From his cell at New York's Metropolitan Correctional Center in Manhattan, Joe Doherty, a former member of the Provisional Irish Republican Army (IRA), can see a street corner that bears his name.
Doherty, 35, convicted in absentia of murdering a British soldier in Belfast in 1980, is in his eighth year of imprisonment for entering the United States illegally and is awaiting a legal determination on his status.
According to authorities, Doherty (pronounced DOCK-erty) has staged one of the longest and most intriguing battles in U.S. immigration law, fighting deportation efforts by Britain and the Justice Department. In his search for political asylum, Doherty remains in legal limbo, not charged with a crime.
In the latest round, a three-judge panel of the 2nd U.S. Circuit Court of Appeals on June 29 granted Doherty the right to apply for asylum as a political prisoner. But the Justice Department requested July 19 that the full court rehear the case.
The appeals court overturned an order a year earlier by Attorney General Dick Thornburgh that had denied Doherty a hearing. It was the eighth decision Doherty has won from federal judges and immigration boards and, like the previous seven, it faces a roadblock.
The government has pursued "every single option that the attorney general has to prevent Mr. Doherty from getting the hearing to which he is entitled," said Carolyn Patty Blum, a law professor at the University of California-Berkeley specializing in asylum and refugee law.
"He simply wants a hearing before an immigration judge to put forth his claim for political asylum, and that's what the 2nd Circuit has agreed that he is entitled to under the Refugee Act of 1980," she said.
Doherty, who has spent almost half of his life in prison, is the longest-held prisoner at the correctional center, a federal pretrial holding facility where his eight-year stay has cost more than $125,000. He has become a hero to New York's sizable Irish community and among Irish-American groups nationwide.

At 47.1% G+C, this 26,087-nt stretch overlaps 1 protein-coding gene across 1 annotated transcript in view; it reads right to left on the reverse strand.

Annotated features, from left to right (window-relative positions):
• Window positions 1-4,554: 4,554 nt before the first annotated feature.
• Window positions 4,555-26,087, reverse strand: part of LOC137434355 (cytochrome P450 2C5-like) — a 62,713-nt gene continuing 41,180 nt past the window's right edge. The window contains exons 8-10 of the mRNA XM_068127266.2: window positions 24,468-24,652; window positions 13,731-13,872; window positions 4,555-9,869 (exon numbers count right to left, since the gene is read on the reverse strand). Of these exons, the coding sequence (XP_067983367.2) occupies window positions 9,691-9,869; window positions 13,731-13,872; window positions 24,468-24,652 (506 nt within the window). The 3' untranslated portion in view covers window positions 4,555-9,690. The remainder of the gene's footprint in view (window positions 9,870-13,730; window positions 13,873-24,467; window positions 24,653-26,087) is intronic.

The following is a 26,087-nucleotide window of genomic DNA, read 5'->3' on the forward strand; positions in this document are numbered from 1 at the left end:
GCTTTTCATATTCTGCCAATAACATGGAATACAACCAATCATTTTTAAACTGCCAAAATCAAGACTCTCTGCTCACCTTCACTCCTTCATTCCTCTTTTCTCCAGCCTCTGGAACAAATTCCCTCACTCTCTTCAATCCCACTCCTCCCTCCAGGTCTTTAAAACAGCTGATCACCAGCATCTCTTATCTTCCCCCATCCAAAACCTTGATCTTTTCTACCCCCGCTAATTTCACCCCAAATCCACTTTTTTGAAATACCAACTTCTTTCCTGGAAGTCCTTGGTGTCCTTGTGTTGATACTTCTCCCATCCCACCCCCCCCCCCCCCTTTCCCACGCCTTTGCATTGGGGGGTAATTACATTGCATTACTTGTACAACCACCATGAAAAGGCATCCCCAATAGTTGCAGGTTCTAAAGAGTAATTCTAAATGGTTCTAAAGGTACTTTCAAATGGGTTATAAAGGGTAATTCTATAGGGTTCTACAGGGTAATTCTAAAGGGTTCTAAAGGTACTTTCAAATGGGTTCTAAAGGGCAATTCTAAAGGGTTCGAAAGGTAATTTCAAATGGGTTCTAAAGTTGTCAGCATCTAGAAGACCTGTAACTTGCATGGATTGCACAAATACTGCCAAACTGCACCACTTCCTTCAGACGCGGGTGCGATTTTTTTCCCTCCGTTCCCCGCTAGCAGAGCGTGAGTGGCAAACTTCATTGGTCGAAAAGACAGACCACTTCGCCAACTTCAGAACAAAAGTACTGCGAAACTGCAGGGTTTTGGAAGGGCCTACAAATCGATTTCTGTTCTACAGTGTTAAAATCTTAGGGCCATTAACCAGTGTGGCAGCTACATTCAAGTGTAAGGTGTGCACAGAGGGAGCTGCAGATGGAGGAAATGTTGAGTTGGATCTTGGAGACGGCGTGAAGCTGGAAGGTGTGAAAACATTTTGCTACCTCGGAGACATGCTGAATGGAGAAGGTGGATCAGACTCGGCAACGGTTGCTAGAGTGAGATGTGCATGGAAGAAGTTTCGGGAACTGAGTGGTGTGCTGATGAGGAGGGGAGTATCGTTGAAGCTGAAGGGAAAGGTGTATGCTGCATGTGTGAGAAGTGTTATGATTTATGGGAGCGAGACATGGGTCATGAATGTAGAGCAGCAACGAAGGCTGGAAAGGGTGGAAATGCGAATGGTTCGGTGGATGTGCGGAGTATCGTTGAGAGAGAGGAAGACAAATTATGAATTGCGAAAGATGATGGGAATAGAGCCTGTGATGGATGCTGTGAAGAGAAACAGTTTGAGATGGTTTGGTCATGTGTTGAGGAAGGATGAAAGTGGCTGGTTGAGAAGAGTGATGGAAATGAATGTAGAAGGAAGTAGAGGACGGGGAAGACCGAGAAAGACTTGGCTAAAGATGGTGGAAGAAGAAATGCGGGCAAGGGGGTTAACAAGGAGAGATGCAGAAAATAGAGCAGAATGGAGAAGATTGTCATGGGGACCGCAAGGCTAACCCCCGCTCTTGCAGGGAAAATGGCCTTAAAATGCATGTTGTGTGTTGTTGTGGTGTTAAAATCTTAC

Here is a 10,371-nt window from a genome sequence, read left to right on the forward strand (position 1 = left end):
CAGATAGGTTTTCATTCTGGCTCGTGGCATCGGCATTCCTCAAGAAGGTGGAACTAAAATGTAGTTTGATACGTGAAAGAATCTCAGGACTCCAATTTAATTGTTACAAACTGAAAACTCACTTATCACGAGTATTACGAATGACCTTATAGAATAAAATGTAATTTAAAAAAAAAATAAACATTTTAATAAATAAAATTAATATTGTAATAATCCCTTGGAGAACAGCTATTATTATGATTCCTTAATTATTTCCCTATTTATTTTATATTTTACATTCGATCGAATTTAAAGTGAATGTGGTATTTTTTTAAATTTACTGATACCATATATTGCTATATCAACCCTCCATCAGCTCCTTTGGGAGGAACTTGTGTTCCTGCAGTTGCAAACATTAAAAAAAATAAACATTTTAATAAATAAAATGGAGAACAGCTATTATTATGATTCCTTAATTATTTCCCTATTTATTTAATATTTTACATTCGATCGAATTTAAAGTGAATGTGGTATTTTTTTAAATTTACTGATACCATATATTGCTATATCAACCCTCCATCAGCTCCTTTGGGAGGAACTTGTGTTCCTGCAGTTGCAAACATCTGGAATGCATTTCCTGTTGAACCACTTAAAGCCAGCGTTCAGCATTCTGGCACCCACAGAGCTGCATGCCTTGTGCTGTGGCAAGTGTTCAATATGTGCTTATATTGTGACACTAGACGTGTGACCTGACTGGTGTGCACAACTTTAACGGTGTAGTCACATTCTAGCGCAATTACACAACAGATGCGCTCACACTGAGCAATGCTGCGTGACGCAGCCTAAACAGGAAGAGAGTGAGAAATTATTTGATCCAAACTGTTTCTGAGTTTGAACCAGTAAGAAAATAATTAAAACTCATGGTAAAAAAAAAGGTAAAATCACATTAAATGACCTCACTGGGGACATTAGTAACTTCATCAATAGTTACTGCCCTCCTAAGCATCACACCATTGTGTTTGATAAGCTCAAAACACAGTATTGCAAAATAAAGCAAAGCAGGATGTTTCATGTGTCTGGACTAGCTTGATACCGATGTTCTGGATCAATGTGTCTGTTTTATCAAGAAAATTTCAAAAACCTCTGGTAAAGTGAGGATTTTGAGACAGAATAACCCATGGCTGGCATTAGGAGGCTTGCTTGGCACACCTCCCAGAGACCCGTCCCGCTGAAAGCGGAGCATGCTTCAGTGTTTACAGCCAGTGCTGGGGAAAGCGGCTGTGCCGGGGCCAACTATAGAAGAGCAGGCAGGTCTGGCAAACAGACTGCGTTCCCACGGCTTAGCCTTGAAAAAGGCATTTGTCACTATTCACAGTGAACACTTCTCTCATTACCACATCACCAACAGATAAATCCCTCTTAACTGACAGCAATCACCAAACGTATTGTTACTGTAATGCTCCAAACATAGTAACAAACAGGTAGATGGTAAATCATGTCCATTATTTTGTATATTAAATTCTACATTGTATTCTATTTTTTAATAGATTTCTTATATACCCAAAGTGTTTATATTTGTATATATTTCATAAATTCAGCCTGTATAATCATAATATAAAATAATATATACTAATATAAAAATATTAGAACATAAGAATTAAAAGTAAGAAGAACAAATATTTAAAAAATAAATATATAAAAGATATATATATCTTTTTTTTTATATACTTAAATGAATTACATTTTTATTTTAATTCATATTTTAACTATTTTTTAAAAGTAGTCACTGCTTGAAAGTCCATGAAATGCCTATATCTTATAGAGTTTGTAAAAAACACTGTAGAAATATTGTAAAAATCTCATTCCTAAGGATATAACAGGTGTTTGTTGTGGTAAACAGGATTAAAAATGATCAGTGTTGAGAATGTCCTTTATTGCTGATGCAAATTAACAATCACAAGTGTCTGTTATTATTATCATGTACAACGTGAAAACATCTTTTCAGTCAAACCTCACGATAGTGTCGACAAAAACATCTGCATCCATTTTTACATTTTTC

New York Mayor David N. Dinkins (D) has advocated political asylum for Doherty and called him a "political prisoner." The New York City Council voted in June to name Joe Doherty Corner outside the correctional center to bring attention to his case because "the City Council believes that he's entitled to a hearing," a council spokesman said.
Meanwhile, several U.S. officials have described Doherty as a pawn of international politics.
"In the eyes of the Justice Department, Doherty Sen. Christopher J. Dodd (D-Conn.), who has visited Doherty in jail. "He's politically expendable. It's just throwing a political bone to" British Prime Minister Margaret Thatcher.
"This is politically motivated justice, and anyone who suggests otherwise is lying through their teeth," he added.
AFL-CIO President Lane Kirkland wrote President Bush in April, saying the handling of the Doherty case "raised the most serious civil-liberties issues."
In a letter to Thornburgh in May, Rep. Henry J. Hyde (R-Ill.) criticized the administration for what he called a "serious violation of the principle of equal justice," adding that it "is time for us to affirm in practice once again that the equal application of our law extends even to those of whom we do not approve."